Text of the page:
Thermal effects in mechatronic systems
Price:€ 2.245,00 excl. VAT
Duration:3 consecutive days
Contact:email@example.com, +31 85 401 3600
This course focuses on the various aspects related to thermal effects that impact the performance (accuracy, life time or process quality) of precision modules/systems. Participants will acquire theoretical and practical background on design, simulation, measurement and compensation techniques that are essential in the development of precision modules/systems that are subject to internal or external thermal loads.
After completion of the course, the participants understand the basic aspects, risks and concepts related to thermal effects and judge solutions and implications on system level.
Mechanical designers, mechatronics system engineers and mechatronic architects who are involved in the multi-disciplinary development of accurate motion modules/systems in which thermal aspects play an important role in the overall system performance.
Prerequisites: Technical education (BSc or higher), with at least two years of experience and preferably completion of the course "Mechatronics system design" (Metron1&2) or the former Philips-CTT course Metron. Basic knowledge of matrix calculus is recommended but not essential.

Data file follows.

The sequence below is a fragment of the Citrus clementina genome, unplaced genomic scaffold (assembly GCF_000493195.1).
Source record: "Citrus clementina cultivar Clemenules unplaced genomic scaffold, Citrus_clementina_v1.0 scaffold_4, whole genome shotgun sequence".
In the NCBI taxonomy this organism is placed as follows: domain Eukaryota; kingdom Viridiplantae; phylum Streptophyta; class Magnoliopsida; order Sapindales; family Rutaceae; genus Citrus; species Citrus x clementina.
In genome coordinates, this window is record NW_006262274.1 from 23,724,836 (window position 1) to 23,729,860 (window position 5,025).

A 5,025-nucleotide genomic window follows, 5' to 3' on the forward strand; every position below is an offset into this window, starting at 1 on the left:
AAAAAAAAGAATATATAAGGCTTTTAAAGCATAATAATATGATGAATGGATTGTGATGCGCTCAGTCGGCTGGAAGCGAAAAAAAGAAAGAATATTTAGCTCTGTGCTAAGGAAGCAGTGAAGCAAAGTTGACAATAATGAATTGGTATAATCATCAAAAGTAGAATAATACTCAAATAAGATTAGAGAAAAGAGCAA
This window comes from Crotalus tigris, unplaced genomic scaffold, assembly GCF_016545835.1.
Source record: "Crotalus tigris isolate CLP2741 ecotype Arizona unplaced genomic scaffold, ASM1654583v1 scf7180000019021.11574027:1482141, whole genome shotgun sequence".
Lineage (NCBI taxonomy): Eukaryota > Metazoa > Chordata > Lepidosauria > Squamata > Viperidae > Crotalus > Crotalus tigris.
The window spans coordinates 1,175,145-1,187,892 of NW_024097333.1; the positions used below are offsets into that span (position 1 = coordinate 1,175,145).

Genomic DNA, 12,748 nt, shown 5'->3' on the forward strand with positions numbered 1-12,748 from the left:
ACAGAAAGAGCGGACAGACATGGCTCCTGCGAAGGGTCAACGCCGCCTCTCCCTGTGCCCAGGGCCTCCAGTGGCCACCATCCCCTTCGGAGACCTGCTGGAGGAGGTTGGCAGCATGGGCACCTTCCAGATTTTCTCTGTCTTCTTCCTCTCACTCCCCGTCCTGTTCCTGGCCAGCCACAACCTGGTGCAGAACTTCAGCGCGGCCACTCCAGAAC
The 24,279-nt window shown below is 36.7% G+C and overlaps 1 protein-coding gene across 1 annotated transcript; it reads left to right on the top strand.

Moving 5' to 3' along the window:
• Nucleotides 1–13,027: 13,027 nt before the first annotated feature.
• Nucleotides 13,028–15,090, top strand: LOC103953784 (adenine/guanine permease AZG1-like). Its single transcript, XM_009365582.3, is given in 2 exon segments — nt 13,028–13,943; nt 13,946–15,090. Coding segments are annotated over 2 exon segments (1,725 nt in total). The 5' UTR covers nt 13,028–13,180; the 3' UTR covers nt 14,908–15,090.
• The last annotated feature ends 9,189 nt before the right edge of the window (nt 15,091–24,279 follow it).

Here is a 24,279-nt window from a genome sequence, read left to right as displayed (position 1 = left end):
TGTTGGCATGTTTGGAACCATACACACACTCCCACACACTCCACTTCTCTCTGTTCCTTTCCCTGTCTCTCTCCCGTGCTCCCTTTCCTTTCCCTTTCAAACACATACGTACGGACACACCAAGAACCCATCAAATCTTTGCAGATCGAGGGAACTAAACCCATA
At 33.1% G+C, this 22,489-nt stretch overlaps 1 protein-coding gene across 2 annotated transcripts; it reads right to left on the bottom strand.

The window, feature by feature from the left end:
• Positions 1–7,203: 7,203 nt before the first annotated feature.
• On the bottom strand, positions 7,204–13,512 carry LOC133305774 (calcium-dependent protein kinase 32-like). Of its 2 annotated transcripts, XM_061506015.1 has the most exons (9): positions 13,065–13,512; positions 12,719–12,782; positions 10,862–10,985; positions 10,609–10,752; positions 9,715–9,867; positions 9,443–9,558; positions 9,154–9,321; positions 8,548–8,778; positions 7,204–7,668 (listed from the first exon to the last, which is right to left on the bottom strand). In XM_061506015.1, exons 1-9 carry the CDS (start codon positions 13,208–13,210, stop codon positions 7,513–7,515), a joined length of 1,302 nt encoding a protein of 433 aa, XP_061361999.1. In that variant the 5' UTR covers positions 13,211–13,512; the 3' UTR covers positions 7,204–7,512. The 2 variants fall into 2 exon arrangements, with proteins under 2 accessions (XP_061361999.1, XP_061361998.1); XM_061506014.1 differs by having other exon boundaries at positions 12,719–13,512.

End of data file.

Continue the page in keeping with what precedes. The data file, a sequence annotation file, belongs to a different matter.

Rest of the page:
Basics: Thermal System Theory
- Common Heat Source in Mechatronic systems
- Heat transfer mechanisms
- Thermally induced deformations
- Transient effects
- Lumped mass modelling
- Electrical analogy
- Hands-on exercise
Temperature Measuring / Thermal Experiments
- Precies thermal measurement techniques
- Do's & don'ts
Case Cryogenic Application
- Lumped mass modelling
Intro Thermal Control
Design for TEMS
- Main objectives and design considerations for precision equipment
- Thermal centre, thermal cancelling & shielding (low-pass, reduction of gradients)
- Case: applying sheelding
Case Thermal Control
- Model reduction
- Thermal modes
- Thermal compensation & sensor placement
9.00 - 16.30
This course is certified by the European society for precision engineering & nanotechnology (euspen) and the Dutch Society for Precision Engineering (DSPE) and leads to the ECP2-certificate.
‘‘Most important items I’ve learned: Lumped mass modelling principle.” – Tom Schakenbos (ASML)
‘‘Most important items I’ve learned: Lumped mass. Sensors.” – Tim Meesters (ASML)